You may recall that Addison Russell was controversially tendered a contract last year by the Cubs after he was suspended under the domestic violence policy. You may further recall that his negotiated agreement with the team for 2019 included a lower-than-projected salary for his second turn through arbitration, but then roster bonuses for time spent on the active roster.
I mention it now because the Cubs recently put Addison Russell on the concussion injured list, which will ultimately preclude him from achieving $100,000 worth of those bonuses, as Gordon Wittenmyer reports:
— Sun-Times Sports (@suntimes_sports) September 18, 2019
We can’t say for certain that the Cubs put Russell on the IL *in order to* save the $100,000, but we can say – as Wittenmyer correctly points out – there is no roster-related reason to use the list at this time. It’s not necessary to add other players to the active roster in September (with the only exception being an earlier recall for an optioned player, but that’s not applicable here). The Cubs told Wittenmyer the move was strictly about respecting the concussion protocol, and it doesn’t seem like there is any ongoing official beef about that.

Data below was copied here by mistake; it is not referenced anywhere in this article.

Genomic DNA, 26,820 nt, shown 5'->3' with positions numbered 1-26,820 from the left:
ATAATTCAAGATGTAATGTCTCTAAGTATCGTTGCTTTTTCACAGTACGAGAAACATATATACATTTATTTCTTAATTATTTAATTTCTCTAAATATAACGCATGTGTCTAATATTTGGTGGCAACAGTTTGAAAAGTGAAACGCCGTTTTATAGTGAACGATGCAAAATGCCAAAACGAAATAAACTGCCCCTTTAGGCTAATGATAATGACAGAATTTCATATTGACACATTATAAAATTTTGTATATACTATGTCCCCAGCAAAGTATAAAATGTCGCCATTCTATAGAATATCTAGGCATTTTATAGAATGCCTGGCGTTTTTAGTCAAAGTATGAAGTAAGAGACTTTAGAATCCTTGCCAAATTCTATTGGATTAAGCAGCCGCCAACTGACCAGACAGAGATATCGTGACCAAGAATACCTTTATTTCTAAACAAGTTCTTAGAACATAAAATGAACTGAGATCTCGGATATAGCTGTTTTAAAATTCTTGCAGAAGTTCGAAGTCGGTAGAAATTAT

And it certainly could be that the Cubs were just sticking to what they believe the proper protocol to be. Even if that is the end of the story from their perspective, though, if the Cubs didn’t have to use the list, you can expect Russell, his agent Scott Boras, and perhaps the Players Association will be a little ticked. That doesn’t mean anyone will do anything, but it’s a reminder that the relationship might already be tenuous after the suspension and conditional return to the team.
Russell could return from the IL this weekend against the Cardinals, though he may not draw many starts at shortstop given the way Nico Hoerner has filled in for Javy Baez.
From there, the Cubs will have to decide whether to tender Russell a contract for arb year three in 2020. He will have made just $3.7 million this year, and would not see a significant bump from there if tendered after this season. The Cubs could also try to trade Russell before the November tender deadline, and, given the emergence of other players (plus the background), I speculate that’s going to be one of their first orders of business after the season.
Russell, 25, can be controlled for two more years via arbitration. He’s hit just .227/.303/.389 on the year (78 wRC+), though he’s once again rated quite well as a defender.